In an age of free long-distance Skype calls, why are inmates in America’s prisons paying as much as $3.60 per minute to contact the outside world? As usual, the motive is probably profit: Phone companies can charge a “captive audience” of prisoners whatever they like, and the state takes its own cut. Things may change very soon, however, for Chicago’s county jail, one of the largest of its kind in the United States. On Dec. 18, the Cook County Board is expected to approve a new contract with its current telephone service provider, Securus Technologies, to reduce calling costs for inmates. The change was introduced by Cook County Board President Toni Preckwinkle in response to mounting criticism of the cost barriers that detainees face in communicating with their families. Preckwinkle has already signed the new contract, which awaits approval from the board. Help keep this reporting possible by making a donation today.
According to an in-depth report this March by Chicago public radio station WBEZ, a half hour of call time currently costs up to $30, which can be a significant burden on inmates’ families. The high price tag is in part because phone calls are limited to 15 minutes and inmates are charged a connection fee for each new call. But 57.5 percent of the cost comes from a commission charged by the county jail. On Nov. 28, the New York Times Editorial Board declared such commissions—which are the standard in county jails and state prisons across the country—to be “legal kickback[s]” that effectively put the burden of prison funding on prisoners and their families. A 2003 paper by the Urban Institute noted that, according to multiple studies, prisoners who maintain contact with their families during incarceration have an easier time reintegrating into society and lower chance of recidivism. Price-prohibitive calling charges, which the Urban Institute calls “problematic,” discourage contact. Under Preckwinkle’s proposed reforms, inmates would be charged only $7 for a 30-minute call, the equivalent of 23 cents per minute. Additionally, the new contract extends time limits from 15 minutes to 30 minutes. The Cook County Jail would still receive a commission, albeit a reduced one, under the new proposal, which is estimated to generate $300,000 in monthly revenue for the county. Preckwinkle has pledged, however, to eliminate the commission by 2014 when the new contract with Securus expires making phone calls “revenue neutral.” Cook County Jail’s phone rates aren’t the first to come under public scrutiny. Preckwinkle is one of a number of county, state and federal leaders who have responded in recent months to a national campaign to reform phone rates. Steven Renderos, national organizer for the Center for Media Justice, a cosponsor of the Campaign for Prison Phone Justice, tells In These Times that Preckwinkle “came out pretty strongly against exorbitant phone rates” when the WBEZ report brought the issue to public attention in the Chicago area last spring. Preckwinkle has since become an ally of the national campaign and a “great advocate” for prison phone reform, says Renderos. In a Dec. 3 Chicago Sun-Times editorial, Preckwinkle framed the issue as a political as well as a moral one: As I have often said, jails are the intersection of racism and poverty. African-Americans and Latinos disproportionately fill our cells…. Giving them the opportunity to make phone calls to their families at reasonable rates not only provides a connection to loved ones — an important factor for successful reentry — but it’s the right thing to do. What qualifies as a “reasonable rate,” however, is not clear, and defining this term is at the center of the national campaign. More than a decade has passed since Wright vs Corrections Corporation of America was filed in a federal court in 2000 on the grounds that inflated phone costs breech federal anti-trust laws, as well as violate the First, Fifth, and Fourteenth Amendments. The judge ruled soon after that the FCC would have to decide on a “reasonable rate” for prison calls, but the FCC has dragged its feet. Until recently, that is. At a rally organized by the Campaign for Prison Phone Justice outside the FCC building on November 15, FCC Commissioner Mignon Clyburn announced that defining “reasonable” is on the FCC’s agenda. Though there is still no timetable for a ruling, FCC Chair Julius Genachowski has issued a notice of proposed rulemaking on correctional facility phone call rates. Brandi Collins of the Campaign for Prison Phone Justice tells In These Times that “these developments mark the first step forward in a ten-year national effort.” She is optimistic that federal action will be taken within the next few months. The FCC’s definition of “reasonable rates” is expected to fall somewhere near the mark that Toni Preckwinkle has described for Cook County: between 20 and 25 cents per minute for interstate calls. This will be an improvement upon the national average of 30 cents per minute, but falls short of reforms in states such as Louisiana, where rates were recently reduced to $1.69 for the first minute and 5 cents per minute thereafter. When asked what the Campaign for Prison Phone Justice defines as “reasonable,” Renderos points to Alaska as a model, where state prisoners can make calls to local landlines for free. He clarifies however that the national campaign is “not necessarily advocating free phone calls.” Rather, the goal is “making the barrier of communication between inmates and their families as small as possible.”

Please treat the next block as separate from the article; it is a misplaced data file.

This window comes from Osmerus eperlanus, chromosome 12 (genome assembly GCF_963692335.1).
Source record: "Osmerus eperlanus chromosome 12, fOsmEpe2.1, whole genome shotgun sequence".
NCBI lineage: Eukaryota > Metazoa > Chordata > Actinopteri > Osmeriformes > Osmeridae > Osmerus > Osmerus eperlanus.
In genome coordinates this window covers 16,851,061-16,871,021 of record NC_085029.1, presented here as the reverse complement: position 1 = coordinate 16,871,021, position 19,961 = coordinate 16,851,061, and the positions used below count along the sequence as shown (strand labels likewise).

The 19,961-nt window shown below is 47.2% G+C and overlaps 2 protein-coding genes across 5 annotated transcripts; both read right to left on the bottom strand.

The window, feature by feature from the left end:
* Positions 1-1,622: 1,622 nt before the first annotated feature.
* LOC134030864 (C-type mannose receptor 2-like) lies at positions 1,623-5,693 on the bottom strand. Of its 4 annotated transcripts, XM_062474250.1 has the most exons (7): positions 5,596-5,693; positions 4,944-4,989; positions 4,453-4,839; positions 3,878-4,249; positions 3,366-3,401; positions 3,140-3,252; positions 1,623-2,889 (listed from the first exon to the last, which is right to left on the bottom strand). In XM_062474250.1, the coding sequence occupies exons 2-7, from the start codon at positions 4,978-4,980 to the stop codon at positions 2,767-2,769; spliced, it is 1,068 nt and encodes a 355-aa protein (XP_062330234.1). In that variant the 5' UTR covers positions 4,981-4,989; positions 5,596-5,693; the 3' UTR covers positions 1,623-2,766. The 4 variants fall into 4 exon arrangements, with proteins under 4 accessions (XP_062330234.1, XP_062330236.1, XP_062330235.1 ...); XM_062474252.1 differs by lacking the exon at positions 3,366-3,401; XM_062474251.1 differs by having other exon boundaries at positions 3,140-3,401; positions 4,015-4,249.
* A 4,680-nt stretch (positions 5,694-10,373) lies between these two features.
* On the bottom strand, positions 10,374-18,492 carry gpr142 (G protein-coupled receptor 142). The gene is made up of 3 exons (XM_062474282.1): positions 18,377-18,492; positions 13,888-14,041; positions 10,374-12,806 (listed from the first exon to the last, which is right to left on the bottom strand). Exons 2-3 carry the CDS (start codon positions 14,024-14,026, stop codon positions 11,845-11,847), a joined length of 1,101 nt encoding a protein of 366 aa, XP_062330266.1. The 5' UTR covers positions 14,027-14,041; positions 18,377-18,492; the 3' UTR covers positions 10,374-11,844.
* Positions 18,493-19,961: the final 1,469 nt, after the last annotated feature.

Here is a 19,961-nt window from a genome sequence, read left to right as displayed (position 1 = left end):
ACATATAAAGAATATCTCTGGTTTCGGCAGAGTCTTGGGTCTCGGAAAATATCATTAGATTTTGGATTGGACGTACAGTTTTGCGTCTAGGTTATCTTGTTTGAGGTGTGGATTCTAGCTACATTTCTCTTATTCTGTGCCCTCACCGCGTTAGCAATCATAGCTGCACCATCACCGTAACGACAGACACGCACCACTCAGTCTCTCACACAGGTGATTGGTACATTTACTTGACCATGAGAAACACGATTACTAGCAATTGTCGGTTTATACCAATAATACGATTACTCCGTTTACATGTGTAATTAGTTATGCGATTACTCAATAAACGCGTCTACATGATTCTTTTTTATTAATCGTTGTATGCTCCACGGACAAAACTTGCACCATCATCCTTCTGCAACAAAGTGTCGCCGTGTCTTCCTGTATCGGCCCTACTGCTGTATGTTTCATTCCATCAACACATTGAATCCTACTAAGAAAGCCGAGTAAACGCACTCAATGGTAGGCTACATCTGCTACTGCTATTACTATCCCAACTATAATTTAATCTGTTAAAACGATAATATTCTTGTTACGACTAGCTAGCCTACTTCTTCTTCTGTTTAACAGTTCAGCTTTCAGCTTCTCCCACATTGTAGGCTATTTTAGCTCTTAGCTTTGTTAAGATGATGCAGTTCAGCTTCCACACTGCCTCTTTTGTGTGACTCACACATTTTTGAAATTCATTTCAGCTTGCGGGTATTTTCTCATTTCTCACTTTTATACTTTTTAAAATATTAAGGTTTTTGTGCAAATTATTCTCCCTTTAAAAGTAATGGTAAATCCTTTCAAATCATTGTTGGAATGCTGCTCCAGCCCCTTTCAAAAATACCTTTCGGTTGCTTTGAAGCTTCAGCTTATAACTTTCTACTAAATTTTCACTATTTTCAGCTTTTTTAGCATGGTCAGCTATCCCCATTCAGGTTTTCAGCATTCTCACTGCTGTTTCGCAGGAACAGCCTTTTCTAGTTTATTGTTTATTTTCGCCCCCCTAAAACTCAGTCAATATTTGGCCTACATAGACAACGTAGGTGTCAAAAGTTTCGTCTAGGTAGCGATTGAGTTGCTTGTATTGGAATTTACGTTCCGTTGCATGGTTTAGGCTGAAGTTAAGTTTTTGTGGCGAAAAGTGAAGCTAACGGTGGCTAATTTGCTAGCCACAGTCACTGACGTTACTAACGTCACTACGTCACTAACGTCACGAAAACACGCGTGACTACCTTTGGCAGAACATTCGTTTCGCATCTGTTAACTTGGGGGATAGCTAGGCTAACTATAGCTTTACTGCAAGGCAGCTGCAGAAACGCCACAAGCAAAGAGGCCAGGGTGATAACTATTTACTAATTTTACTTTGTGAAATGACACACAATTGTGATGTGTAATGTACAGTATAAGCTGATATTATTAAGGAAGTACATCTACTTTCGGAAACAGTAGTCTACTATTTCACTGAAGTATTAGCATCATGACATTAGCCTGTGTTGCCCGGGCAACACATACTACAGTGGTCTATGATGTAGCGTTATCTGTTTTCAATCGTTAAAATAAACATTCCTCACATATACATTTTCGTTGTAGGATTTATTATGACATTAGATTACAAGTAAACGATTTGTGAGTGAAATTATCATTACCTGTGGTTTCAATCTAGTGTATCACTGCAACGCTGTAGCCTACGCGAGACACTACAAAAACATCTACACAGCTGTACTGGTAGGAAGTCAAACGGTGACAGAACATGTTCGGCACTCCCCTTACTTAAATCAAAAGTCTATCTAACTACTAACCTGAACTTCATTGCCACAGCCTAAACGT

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Amien Essif is a regular contributor to Working In These Times and maintains a blog called The Gazine, which focuses on consumerism, gentrification, and technology with a Luddite bent. His work has also appeared on the Guardian and CounterPunch. You can find him using Twitter reluctantly: @AmienChicago
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